Tele-education programs for ophthalmology are becoming more popular and needed. There is an even greater need for it to help patients manage retinopathy of prematurity (ROP). Barriers to providing ROP care include medicolegal liability, reimbursement, and complex coordination of care. Improving ROP education is important because ophthalmologists may be the only providers screening for ROP.
Currently, there is no standard for ROP training at the residency or fellowship level in the US. Tele-education platforms provide an opportunity for standardization of assessment.
An international survey of ophthalmologists reported that only 1% to 33% of ROP screenings were performed under direct attending supervision. A web-based study that assessed classification of ROP based on widefield retinal images found that ROP was correctly diagnosed by international ophthalmology residents in less than half of cases, and treatment-requiring ROP and type 2 ROP were commonly underdiagnosed. There was no difference between trainees in higher and lower income countries.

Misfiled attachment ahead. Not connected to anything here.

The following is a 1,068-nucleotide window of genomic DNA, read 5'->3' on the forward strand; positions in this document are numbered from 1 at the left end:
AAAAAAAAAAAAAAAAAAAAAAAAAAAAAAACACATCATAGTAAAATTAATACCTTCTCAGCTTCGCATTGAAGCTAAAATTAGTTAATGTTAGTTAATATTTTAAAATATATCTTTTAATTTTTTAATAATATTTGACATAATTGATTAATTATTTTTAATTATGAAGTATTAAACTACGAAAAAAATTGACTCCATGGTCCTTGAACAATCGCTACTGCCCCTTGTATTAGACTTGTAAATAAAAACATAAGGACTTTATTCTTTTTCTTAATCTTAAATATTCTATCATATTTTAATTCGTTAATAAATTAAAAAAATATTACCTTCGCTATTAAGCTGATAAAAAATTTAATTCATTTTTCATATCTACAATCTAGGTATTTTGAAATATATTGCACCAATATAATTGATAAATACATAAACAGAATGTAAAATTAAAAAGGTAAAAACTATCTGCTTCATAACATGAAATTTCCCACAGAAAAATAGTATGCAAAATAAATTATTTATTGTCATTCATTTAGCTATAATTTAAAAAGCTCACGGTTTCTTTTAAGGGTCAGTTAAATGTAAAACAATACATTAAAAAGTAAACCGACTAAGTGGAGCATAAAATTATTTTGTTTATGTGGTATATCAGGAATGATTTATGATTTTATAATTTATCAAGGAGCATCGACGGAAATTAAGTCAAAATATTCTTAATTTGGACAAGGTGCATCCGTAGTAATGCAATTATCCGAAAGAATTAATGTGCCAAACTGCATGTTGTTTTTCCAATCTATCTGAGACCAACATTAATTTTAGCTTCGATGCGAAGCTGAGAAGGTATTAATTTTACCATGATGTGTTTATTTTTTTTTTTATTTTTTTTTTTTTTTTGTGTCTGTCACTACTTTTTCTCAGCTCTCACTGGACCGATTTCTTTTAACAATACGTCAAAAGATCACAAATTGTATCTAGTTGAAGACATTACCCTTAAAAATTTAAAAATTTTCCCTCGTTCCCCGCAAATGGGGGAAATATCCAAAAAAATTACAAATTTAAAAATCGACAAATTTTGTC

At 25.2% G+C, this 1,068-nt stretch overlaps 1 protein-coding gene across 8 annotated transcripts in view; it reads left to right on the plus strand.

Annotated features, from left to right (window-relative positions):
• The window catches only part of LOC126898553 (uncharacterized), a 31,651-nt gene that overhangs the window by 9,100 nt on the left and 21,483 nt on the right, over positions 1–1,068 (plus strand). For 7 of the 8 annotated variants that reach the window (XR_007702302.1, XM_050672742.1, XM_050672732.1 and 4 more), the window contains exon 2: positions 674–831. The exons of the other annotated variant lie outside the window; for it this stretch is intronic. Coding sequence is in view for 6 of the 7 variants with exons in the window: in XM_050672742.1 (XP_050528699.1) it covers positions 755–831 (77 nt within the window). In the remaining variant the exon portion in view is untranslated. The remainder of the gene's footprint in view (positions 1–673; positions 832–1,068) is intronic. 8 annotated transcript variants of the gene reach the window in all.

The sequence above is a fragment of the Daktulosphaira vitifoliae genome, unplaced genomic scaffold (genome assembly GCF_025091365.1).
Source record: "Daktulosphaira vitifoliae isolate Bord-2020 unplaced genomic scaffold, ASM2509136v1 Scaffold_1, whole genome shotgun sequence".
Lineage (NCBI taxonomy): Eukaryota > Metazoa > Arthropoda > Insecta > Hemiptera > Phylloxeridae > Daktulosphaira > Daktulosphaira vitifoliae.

Tele-education programs could improve access to ROP education and ensure adequate training. Some are currently available in the US, Mexico, Mongolia, Brazil, the Philippines, and several other countries. They’ve also been shown to improve ophthalmology trainees’ competency in diagnosing zone, stage, and presence or absence of plus disease.
In Mexico, trainees who completed a tele-education program had 94% specificity for diagnosing AP-ROP, 92% specificity for diagnosing type 2 or worse ROP, and 89% specificity for treatment-requiring ROP. In the US, they demonstrated improvement in sensitivity noted for AP-ROP and diagnosing plus disease.
Current tele-education offerings exist within telemedicine systems, including iTelegen and FocusROP/Phoenix CONNECT. Future goals include developing platforms capable of being tailored to specific users and types of learners.
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